that in general, when clinicians had allowed their patients’
hypothyroidism to progress from subclinical to overt, the patients’
health problems had become compounded and complicated. As a result, more
time and greater effort were needed for them to recover their health.
Observing the results of delayed treatment were troubling to witness and
worse for the patients. Hence, I’m especially appreciative of the report
of the muscle pathology found by Dunn et al. in that it may lead to
earlier treatment for many subclinical hypothyroid patients.
The muscle pathology that Dunn et al. report add to other types of
muscle abnormalities that researchers have previously reported.
Together, the different research groups’ findings make clear to us
ominous possibilities for subclinical hypothyroid patients whose
clinicians deny them early treatment. If treatment is delayed, some of
the patients are highly likely to undergo more advanced muscle pathology
with associated worsening of their muscle symptoms and signs. It’s
highly likely that early treatment will prevent the proliferation of
muscle pathology, reverse incipient muscle abnormalities, and relieve
the patients’ suffering from muscle tension, cramps, energy-deficiency
contractures, and treatment-resistant myofascial pain.
Early treatment for subclinical hypothyroidism will prevent clinicians
from diagnosing some patients as having “fibromyalgia.” Nowadays this
diagnosis leads to FDA-approved “fibromyalgia” drug therapies (Cymbalta
and Lyrica) that are inappropriate, unnecessary, and “effective” only in
the most liberal sense of the term. We regularly hear complaints of
adverse effects from patients who have undergone treatment with the
drugs. The muscle abnormalities Dunn et al. report are similar to those
of patients with a diagnosis of fibromyalgia.[4,5,6,7,8]
The muscle abnormalities among fibromyalgia patients, along with other
similarities to hypothyroidism, led Eisinger et al. in France[7,8]
and me in the U.S., separately but almost simultaneously in the early
to conclude that fibromyalgia is a metabolic disorder; in most respects,
it is virtually identical to hypothyroidism. The hypothyroid-like muscle
abnormalities of fibromyalgia patients were among the research findings
that led my colleagues and me to conclude that the main underlying
mechanism of fibromyalgia is inadequate thyroid hormone regulation.[9,10]
The findings of Dunn et al. add carbon to our already-steel hard
conclusion about the etiology of fibromyalgia.[9,10]
When Monzani et al. reported high lactate levels in subclinical
hypothyroid patients, they concluded, “Early [thyroid hormone] therapy
may be useful not only to provide specific treatment for such metabolic
changes, but also to avoid progression to frank hypothyroidism.” This
humane proposal—early thyroid hormone treatment—is echoed by Dunn et al.[1,pp.7-8]
For emphasis, I’ll quote their conclusion:
“Establishing consistent morphological markers of subclinical
hypothyroidism prior to disease progression could justify an earlier,
more efficacious treatment with thyroid hormone. This treatment strategy
may diminish morbidity by preventing disease progression from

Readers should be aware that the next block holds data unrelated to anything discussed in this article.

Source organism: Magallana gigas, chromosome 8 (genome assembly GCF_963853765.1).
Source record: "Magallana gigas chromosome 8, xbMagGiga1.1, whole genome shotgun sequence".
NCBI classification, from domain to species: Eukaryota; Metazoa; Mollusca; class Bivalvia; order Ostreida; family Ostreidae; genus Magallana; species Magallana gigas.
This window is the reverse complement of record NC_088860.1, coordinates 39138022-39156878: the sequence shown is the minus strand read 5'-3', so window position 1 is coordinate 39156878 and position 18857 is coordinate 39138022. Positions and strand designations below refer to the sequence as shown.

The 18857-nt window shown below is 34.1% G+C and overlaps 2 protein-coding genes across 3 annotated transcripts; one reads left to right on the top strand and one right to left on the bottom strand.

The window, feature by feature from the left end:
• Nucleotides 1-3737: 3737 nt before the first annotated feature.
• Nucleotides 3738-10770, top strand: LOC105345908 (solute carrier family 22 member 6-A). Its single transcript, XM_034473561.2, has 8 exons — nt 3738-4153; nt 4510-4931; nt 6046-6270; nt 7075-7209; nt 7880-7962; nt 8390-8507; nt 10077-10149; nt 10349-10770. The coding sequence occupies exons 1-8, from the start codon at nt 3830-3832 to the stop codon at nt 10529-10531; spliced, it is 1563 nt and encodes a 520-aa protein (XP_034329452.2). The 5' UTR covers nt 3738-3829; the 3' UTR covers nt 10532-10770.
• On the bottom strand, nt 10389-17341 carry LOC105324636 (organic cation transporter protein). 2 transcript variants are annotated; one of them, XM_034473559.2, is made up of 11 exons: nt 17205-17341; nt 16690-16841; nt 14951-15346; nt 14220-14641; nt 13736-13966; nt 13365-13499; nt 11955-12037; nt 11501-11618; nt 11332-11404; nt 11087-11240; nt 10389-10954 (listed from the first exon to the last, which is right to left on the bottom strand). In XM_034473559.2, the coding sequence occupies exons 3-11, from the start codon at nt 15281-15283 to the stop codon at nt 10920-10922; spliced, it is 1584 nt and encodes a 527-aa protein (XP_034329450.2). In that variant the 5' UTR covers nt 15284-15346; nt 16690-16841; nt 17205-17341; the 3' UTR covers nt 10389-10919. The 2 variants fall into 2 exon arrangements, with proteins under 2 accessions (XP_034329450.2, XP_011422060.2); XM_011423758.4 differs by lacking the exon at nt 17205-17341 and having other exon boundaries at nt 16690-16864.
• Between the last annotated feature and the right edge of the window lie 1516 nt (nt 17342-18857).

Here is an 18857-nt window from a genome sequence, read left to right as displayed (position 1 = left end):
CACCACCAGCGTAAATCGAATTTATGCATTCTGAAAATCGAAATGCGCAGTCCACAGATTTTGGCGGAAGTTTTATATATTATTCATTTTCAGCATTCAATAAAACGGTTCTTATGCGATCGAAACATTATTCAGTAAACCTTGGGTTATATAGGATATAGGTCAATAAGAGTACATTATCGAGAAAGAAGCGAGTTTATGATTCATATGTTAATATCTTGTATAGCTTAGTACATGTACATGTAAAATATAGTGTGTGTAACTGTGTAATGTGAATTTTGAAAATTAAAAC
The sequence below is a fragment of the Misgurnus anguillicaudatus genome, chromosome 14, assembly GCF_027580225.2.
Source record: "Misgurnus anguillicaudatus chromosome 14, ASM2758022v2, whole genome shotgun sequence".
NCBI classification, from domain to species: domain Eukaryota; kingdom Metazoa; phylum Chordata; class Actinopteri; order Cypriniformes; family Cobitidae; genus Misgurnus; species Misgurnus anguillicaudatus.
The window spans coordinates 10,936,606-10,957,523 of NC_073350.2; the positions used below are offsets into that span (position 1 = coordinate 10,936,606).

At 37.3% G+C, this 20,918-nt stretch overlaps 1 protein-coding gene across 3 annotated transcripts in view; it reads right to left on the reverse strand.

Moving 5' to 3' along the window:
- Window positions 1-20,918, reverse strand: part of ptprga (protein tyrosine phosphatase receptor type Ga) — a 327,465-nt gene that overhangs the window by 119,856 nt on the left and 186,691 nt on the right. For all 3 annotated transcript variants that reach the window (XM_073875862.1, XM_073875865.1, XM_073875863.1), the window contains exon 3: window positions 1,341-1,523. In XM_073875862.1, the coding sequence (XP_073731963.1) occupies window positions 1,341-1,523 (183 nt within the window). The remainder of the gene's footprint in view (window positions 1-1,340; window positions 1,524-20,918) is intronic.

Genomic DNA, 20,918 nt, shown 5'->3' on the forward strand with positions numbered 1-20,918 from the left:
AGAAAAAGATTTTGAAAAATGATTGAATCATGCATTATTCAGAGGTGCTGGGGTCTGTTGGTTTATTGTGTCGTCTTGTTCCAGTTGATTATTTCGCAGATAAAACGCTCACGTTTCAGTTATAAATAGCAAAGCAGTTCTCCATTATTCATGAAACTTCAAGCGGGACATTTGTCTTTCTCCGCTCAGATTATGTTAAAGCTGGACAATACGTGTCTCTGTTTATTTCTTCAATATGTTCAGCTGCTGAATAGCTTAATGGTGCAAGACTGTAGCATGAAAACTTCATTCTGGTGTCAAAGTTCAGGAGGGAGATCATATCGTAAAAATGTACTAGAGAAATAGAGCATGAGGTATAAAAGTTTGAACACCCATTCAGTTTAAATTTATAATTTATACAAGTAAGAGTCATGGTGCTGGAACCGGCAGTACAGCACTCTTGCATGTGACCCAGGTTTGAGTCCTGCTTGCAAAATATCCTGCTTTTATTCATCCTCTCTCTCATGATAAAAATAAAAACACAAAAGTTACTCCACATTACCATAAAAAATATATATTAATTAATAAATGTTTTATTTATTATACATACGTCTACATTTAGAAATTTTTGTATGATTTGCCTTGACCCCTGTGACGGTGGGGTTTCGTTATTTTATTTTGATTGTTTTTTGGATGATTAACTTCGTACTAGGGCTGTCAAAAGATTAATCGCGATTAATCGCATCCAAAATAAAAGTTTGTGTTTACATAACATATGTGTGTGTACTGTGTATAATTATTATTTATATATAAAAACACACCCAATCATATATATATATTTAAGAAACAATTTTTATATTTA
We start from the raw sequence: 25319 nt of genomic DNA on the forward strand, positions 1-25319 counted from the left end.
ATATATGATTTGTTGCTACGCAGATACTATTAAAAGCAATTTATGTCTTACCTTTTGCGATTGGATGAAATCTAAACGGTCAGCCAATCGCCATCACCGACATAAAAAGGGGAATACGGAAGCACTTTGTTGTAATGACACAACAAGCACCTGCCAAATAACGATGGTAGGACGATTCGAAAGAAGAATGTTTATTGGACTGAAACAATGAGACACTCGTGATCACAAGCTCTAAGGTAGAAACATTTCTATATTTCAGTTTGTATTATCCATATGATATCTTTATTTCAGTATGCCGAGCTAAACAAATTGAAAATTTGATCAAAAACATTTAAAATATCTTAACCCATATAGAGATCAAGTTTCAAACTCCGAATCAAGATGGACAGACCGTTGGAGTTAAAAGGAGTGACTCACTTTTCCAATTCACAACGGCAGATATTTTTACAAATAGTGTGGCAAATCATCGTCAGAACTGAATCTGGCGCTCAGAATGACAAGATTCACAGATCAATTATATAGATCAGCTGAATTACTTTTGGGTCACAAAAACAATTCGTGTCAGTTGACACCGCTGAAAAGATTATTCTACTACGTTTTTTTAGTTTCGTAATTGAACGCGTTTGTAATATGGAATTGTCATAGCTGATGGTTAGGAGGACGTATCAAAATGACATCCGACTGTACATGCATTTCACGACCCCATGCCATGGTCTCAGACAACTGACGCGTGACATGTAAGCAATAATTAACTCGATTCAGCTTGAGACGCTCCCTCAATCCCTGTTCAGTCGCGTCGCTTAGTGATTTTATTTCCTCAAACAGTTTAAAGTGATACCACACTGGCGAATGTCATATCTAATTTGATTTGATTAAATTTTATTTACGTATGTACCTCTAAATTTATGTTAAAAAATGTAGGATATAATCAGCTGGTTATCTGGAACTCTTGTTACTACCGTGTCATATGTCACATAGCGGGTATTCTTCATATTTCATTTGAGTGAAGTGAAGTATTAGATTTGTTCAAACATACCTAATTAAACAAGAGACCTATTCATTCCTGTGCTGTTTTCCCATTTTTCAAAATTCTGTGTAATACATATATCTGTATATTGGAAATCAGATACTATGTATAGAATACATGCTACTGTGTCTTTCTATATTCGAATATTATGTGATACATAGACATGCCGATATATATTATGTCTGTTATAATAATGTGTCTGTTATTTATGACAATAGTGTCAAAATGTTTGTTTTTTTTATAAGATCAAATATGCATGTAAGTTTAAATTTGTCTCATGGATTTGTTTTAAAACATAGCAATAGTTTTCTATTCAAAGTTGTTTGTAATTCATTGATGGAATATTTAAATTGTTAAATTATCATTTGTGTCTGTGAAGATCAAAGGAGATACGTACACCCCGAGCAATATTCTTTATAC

subclinical to overt hypothyroidism. Earlier initiation of this therapy
may ultimately translate into an improvement in patients’ lifestyle.”[1,pp.7-8]
At Thyroid Science, we earnestly concur with
Dunn et al.
1. Dunn, M.E., Hennessey, J.V., Cosmas, A.C., Lamont, L.S., and Manfredi,
T.G.: Clinical Case Report: Ultrastructural Evidence of Skeletal Muscle
Mitochondrial Dysfunction in Patients With Subclinical Hypothyroidism.
Thyroid Science, 4(6):CLS1-8, 2009.
2. Hekimsoy, Z. And Oktem, I.K.: Serum creatine kinase levels in overt
and subclinical hypothyroidism. Endocr. Res., 2005;31(3):171-175, 2005.
Monzani, F.,Caraccio, N., Siciliano, G., et al.: Clinical and biochemical features of muscle dysfunction in subclinical hypothyroidism.
J. Clin. Endocrinol.
Metab., 82(10):3315-3318, 1997.
4. Kalyan-Raman, U.P., Kalyan-Raman, K., Yunus, M.B. and Masi, A.T.:
Muscle pathology in primary fibromyalgia syndrome: a light microscopic,
histological and ultrastructural study. J. Rheumatol., 11:808-813, 1984.
Awad, E.A.: Pathological changes in fibromyalgia. First International
Symposium on Myofascial Pain and Fibromyalgia. Minneapolis, Minnesota,
May 9, 1989.
6. Awad, E.A.: Histopathological changes in fibrositis. In Advances in
Pain Research and Therapy, Vol.17. Edited by J.R. Fricton and E.A. Awad,
New York, Raven Press, Ltd., 1990, pp.249-258.
7. Eisinger, J., Plantamura, A., and Ayavou, T.: Glycolysis
abnormalities in fibromyalgia. J. Am. Coll. Nutr., 13:144-148, 1994.
8. Eisinger, J., Clairet, D., Zakarian, H., and Ayavou, T.: ATP
érythrocytaire et apparel locomoteur: action de la calcitonine. Lyon Méditerranée Med., 26:326-328, 1990.
9. Lowe, J.C.:
The Metabolic Treatment of Fibromyalgia. Boulder,
McDowell Publishing Co., 2000.
10. Lowe, J.C. and Yellin, J.: Inadequate Thyroid Hormone Regulation as
the Main Mechanism of Fibromyalgia: A Review of the Evidence. Thyroid
Science, 3(6):R1-14, 2008.
11. Lowe, J.C.: Improvement in euthyroid fibromyalgia patients treated
with T3 (tri-iodothyronine). J. Myofasc. Ther., 1(2):16-29, 1994.
12. Lowe, J.C.: T3-induced recovery from fibromyalgia by a hypothyroid
patient resistant to T4 and desiccated thyroid. J. Myofasc. Ther.,